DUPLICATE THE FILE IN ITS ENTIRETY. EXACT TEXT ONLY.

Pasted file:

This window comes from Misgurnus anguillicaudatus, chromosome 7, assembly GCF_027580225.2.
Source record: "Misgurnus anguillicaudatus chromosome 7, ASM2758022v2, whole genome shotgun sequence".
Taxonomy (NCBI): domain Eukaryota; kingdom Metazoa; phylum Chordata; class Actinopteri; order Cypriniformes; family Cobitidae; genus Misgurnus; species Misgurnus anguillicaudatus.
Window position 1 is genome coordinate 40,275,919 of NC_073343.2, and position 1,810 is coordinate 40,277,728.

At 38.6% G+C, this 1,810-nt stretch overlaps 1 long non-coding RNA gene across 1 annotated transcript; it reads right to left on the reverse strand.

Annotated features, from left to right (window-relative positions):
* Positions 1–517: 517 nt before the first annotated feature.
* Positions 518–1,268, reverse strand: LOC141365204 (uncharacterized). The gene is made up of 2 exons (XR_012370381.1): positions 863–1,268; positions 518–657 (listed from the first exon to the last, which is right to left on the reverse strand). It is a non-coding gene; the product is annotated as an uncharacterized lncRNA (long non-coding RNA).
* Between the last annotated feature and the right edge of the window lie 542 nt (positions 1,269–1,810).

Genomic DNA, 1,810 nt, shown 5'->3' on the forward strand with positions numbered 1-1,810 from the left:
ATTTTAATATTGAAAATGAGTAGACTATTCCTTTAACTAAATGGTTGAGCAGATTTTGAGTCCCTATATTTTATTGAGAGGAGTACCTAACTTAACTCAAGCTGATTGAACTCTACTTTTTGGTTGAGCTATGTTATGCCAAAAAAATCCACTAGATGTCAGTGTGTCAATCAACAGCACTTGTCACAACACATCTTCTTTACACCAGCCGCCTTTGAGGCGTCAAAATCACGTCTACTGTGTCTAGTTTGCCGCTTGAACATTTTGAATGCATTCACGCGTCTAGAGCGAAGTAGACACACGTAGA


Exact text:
This window comes from Misgurnus anguillicaudatus, chromosome 7, assembly GCF_027580225.2.
Source record: "Misgurnus anguillicaudatus chromosome 7, ASM2758022v2, whole genome shotgun sequence".
Taxonomy (NCBI): domain Eukaryota; kingdom Metazoa; phylum Chordata; class Actinopteri; order Cypriniformes; family Cobitidae; genus Misgurnus; species Misgurnus anguillicaudatus.
Window position 1 is genome coordinate 40,275,919 of NC_073343.2, and position 1,810 is coordinate 40,277,728.

At 38.6% G+C, this 1,810-nt stretch overlaps 1 long non-coding RNA gene across 1 annotated transcript; it reads right to left on the reverse strand.

Annotated features, from left to right (window-relative positions):
* Positions 1–517: 517 nt before the first annotated feature.
* Positions 518–1,268, reverse strand: LOC141365204 (uncharacterized). The gene is made up of 2 exons (XR_012370381.1): positions 863–1,268; positions 518–657 (listed from the first exon to the last, which is right to left on the reverse strand). It is a non-coding gene; the product is annotated as an uncharacterized lncRNA (long non-coding RNA).
* Between the last annotated feature and the right edge of the window lie 542 nt (positions 1,269–1,810).

Genomic DNA, 1,810 nt, shown 5'->3' on the forward strand with positions numbered 1-1,810 from the left:
ATTTTAATATTGAAAATGAGTAGACTATTCCTTTAACTAAATGGTTGAGCAGATTTTGAGTCCCTATATTTTATTGAGAGGAGTACCTAACTTAACTCAAGCTGATTGAACTCTACTTTTTGGTTGAGCTATGTTATGCCAAAAAAATCCACTAGATGTCAGTGTGTCAATCAACAGCACTTGTCACAACACATCTTCTTTACACCAGCCGCCTTTGAGGCGTCAAAATCACGTCTACTGTGTCTAGTTTGCCGCTTGAACATTTTGAATGCATTCACGCGTCTAGAGCGAAGTAGACACACGTAGA